King Jong Il may be dead, but his legacy lives on. Indeed, Bahrain’s Ministry of the Interior  have sought to highlight the country’s committment to freedom of expression by studying appropriate places in which political groups can erm, ‘ freely’ express themselves. The MOI even have a name for this, it’s called ‘responsible freedom‘. This study has been done in order to strike a balance between freedom of expression and the interests of the public. Of course the real reason this is being done is to further regulate protest, and make it as safe and as non-threatening to the regime as possible. Another aspect of this ‘ responsible freedom’ is that no  protest sites will be allowed in the capital. That means that civil disobedience is officially banned in Manama. In summary, you will be allowed to protest, so long as you do it in specific places, at specific times, and in a specific manner. Freedom of expression must never threaten the incumbent order, because that wouldn’t be ‘responsible freedom’ now would it.  Rumours of an Expression of Religious Tolerance Event are also being circulated. Shia not invited.

Police to be given superpowers

On a slightly different note, but one that still involves how the state wish to discourage genuine protest – harsher sentences are to be imposed on those who attack the police. The GDN reports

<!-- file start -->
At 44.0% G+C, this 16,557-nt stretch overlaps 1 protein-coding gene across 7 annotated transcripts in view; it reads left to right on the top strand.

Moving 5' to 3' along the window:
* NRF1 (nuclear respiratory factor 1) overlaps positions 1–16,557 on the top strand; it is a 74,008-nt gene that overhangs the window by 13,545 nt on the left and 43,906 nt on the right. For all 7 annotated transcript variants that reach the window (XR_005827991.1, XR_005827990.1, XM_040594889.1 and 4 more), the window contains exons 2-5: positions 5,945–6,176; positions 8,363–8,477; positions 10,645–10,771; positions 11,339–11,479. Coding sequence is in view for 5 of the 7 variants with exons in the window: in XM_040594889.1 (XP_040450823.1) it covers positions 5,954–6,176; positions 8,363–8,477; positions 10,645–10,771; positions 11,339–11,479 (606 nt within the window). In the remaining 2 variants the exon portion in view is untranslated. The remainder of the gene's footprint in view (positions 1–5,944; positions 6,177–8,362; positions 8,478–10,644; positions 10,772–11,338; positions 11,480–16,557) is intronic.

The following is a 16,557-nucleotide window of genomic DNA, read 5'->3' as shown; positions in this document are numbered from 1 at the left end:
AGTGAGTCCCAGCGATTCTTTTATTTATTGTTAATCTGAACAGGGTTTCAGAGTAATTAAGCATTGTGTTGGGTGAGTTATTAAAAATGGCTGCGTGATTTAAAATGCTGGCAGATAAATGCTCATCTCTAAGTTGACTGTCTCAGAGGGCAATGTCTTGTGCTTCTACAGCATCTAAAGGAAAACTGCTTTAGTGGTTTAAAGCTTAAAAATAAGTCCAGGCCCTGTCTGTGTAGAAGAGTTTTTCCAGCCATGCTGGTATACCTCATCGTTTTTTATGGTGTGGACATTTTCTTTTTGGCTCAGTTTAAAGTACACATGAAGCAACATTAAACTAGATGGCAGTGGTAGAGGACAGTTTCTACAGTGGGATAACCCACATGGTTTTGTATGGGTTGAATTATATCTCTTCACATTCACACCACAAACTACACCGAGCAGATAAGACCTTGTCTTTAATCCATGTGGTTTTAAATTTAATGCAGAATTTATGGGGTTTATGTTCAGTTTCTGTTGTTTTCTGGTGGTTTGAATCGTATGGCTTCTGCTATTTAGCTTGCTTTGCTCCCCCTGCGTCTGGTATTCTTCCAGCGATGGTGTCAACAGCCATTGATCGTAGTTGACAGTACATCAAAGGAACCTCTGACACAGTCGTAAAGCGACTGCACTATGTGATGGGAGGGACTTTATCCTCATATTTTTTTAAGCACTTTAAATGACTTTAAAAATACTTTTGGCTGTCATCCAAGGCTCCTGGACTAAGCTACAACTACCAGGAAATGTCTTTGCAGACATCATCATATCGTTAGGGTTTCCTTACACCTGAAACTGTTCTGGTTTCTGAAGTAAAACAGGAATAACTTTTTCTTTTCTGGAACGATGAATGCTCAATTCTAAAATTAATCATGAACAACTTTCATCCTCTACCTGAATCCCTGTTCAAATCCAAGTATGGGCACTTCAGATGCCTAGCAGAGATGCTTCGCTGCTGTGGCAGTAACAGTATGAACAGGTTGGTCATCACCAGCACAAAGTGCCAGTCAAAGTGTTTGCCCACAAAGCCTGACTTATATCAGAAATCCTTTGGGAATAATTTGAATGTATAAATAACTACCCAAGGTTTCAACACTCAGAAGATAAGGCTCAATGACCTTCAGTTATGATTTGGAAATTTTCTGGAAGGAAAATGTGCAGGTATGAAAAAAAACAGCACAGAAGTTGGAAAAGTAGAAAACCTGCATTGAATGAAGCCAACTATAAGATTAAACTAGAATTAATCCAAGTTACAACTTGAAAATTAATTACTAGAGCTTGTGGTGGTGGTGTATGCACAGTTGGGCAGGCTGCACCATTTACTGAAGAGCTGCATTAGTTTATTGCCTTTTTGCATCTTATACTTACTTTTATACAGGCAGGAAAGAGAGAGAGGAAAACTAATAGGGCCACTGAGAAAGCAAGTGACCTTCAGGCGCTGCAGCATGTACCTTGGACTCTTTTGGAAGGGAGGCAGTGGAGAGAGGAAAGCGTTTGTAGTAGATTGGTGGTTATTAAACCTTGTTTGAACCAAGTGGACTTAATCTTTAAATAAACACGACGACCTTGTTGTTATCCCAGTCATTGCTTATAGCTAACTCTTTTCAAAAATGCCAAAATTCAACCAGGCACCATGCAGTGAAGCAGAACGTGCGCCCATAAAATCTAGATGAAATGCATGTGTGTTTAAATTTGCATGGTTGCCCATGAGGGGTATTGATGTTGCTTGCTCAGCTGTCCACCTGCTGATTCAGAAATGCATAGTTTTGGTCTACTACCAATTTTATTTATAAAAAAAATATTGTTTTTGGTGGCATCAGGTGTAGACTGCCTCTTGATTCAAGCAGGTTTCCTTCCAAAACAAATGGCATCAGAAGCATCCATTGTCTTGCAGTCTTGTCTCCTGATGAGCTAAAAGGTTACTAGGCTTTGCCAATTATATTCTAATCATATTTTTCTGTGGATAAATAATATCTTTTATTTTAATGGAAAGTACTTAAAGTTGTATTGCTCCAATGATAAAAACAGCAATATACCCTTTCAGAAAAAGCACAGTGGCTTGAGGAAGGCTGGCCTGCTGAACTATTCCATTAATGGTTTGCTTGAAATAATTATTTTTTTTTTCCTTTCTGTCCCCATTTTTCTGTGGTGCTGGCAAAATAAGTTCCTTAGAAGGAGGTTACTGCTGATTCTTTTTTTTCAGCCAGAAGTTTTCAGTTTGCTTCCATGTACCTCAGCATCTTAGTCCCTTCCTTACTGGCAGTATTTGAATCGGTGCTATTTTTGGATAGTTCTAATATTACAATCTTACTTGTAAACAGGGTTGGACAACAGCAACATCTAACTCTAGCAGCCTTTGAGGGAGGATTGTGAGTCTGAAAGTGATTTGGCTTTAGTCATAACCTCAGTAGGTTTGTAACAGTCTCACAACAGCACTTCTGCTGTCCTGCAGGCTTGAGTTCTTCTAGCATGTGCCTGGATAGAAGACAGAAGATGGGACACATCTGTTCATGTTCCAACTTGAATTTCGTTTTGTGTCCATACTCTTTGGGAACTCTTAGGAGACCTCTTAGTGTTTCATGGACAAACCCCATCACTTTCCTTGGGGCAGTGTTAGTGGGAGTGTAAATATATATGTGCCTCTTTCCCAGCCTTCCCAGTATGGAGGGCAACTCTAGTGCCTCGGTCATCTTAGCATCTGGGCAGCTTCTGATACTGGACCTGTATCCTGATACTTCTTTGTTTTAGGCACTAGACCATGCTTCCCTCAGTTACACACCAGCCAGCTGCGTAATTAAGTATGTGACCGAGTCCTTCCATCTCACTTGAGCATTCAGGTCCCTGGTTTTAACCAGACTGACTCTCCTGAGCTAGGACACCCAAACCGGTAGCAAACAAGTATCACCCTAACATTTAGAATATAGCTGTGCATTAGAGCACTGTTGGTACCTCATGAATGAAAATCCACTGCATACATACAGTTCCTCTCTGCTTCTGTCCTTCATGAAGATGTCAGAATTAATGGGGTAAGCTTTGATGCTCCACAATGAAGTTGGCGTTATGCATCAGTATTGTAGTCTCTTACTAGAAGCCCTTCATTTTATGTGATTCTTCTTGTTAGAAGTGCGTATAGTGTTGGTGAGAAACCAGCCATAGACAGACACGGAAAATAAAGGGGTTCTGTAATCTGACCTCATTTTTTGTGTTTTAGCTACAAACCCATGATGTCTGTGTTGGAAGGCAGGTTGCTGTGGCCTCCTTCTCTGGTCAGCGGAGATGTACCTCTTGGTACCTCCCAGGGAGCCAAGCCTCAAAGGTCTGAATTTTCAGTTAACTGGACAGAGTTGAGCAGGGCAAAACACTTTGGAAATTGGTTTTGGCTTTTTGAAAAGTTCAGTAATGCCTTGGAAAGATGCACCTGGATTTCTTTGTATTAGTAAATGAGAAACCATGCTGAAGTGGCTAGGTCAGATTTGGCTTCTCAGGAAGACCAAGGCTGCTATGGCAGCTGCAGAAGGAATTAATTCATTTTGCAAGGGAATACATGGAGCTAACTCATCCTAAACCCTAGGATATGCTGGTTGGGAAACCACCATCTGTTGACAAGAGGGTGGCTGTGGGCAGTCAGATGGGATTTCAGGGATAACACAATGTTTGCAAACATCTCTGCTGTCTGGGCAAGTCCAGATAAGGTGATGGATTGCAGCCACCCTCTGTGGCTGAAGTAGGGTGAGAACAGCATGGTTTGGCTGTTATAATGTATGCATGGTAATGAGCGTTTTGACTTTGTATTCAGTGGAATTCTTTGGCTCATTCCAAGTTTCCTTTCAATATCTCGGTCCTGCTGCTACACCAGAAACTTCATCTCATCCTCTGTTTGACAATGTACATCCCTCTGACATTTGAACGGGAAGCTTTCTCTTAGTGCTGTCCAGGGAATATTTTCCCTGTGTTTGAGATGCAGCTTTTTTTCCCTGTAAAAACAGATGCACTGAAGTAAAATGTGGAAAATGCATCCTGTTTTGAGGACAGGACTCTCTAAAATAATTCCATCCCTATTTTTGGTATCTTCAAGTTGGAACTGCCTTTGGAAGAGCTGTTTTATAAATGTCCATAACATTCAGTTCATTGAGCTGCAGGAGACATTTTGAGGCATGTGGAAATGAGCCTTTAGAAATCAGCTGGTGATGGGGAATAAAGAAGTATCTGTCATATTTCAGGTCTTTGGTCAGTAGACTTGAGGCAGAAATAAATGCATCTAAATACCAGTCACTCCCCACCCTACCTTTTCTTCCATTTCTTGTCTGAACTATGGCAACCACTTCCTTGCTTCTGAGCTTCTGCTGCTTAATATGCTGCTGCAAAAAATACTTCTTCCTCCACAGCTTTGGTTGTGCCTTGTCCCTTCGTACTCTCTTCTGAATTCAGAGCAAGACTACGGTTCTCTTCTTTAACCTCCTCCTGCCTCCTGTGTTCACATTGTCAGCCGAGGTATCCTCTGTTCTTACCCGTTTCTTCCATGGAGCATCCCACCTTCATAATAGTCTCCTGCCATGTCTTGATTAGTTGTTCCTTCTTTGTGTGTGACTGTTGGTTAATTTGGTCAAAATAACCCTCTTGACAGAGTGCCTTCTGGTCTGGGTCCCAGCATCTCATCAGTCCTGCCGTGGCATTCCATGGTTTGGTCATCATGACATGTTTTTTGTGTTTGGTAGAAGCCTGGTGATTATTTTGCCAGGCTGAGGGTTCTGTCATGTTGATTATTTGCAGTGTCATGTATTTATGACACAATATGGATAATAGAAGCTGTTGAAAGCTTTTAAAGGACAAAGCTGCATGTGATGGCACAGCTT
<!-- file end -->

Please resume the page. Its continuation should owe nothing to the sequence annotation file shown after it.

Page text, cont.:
Tough new laws were approved yesterday to protect Bahrain’s policemen – including life sentences…From now on anyone who assaults a member of Public Security, BDF, the National Guard or the National Security Body, will be jailed//The penalty will also be imprisonment for a period of no less than seven years if the assault results in permanent and unintentional disability, no less than 10 years if the assault deliberately causes permanent disability and life imprisonment if the assault leads to death..

While these new laws essentially raise the cost of engaging in protest, they also mask the fact that other laws are being drafted that may give the police more license to act with impunity. On May16th I blogged about how those who committed manslaughter ‘ in the line of duty’ would faced relaxed sentencing. Read the blog here

Propaganda and Police

So as we can see, the police are portrayed as a positive force, protecting everyone’s interest by foiling terrorists and disrupting nefarious foreign plots. The new laws designed to protect them coupled with the new protest legislation signal a further deepening of ‘ legal’ forms of control. In addition to brute force, these ‘legal’ mechanisms simply form another layer of control, ones that aim to entrench authoritarianism by providing a veneer of lawful legitimacy.